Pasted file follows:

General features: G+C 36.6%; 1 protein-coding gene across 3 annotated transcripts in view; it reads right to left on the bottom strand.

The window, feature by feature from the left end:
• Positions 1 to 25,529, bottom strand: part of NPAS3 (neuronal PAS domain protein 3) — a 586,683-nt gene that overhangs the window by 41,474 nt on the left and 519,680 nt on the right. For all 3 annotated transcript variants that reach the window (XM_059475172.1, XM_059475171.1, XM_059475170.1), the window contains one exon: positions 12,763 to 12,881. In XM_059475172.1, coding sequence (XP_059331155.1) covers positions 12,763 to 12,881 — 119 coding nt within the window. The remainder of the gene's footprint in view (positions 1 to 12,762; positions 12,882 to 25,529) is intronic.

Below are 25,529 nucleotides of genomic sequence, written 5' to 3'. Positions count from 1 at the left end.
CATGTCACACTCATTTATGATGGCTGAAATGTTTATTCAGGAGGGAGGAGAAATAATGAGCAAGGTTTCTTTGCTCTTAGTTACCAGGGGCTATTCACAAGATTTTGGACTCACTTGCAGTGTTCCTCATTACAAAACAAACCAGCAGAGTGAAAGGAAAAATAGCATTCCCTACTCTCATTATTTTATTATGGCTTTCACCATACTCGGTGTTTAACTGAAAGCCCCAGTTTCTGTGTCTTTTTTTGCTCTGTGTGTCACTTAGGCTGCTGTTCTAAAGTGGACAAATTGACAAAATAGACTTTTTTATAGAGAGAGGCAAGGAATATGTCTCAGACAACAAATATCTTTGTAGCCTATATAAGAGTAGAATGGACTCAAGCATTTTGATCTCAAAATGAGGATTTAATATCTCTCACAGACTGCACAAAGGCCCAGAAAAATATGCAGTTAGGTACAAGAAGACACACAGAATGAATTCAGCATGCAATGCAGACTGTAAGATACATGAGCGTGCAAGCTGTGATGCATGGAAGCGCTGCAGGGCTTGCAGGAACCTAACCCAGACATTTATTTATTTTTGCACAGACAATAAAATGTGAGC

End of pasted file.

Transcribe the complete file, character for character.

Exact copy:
General features: G+C 36.6%; 1 protein-coding gene across 3 annotated transcripts in view; it reads right to left on the bottom strand.

The window, feature by feature from the left end:
• Positions 1 to 25,529, bottom strand: part of NPAS3 (neuronal PAS domain protein 3) — a 586,683-nt gene that overhangs the window by 41,474 nt on the left and 519,680 nt on the right. For all 3 annotated transcript variants that reach the window (XM_059475172.1, XM_059475171.1, XM_059475170.1), the window contains one exon: positions 12,763 to 12,881. In XM_059475172.1, coding sequence (XP_059331155.1) covers positions 12,763 to 12,881 — 119 coding nt within the window. The remainder of the gene's footprint in view (positions 1 to 12,762; positions 12,882 to 25,529) is intronic.

Below are 25,529 nucleotides of genomic sequence, written 5' to 3'. Positions count from 1 at the left end.
CATGTCACACTCATTTATGATGGCTGAAATGTTTATTCAGGAGGGAGGAGAAATAATGAGCAAGGTTTCTTTGCTCTTAGTTACCAGGGGCTATTCACAAGATTTTGGACTCACTTGCAGTGTTCCTCATTACAAAACAAACCAGCAGAGTGAAAGGAAAAATAGCATTCCCTACTCTCATTATTTTATTATGGCTTTCACCATACTCGGTGTTTAACTGAAAGCCCCAGTTTCTGTGTCTTTTTTTGCTCTGTGTGTCACTTAGGCTGCTGTTCTAAAGTGGACAAATTGACAAAATAGACTTTTTTATAGAGAGAGGCAAGGAATATGTCTCAGACAACAAATATCTTTGTAGCCTATATAAGAGTAGAATGGACTCAAGCATTTTGATCTCAAAATGAGGATTTAATATCTCTCACAGACTGCACAAAGGCCCAGAAAAATATGCAGTTAGGTACAAGAAGACACACAGAATGAATTCAGCATGCAATGCAGACTGTAAGATACATGAGCGTGCAAGCTGTGATGCATGGAAGCGCTGCAGGGCTTGCAGGAACCTAACCCAGACATTTATTTATTTTTGCACAGACAATAAAATGTGAGC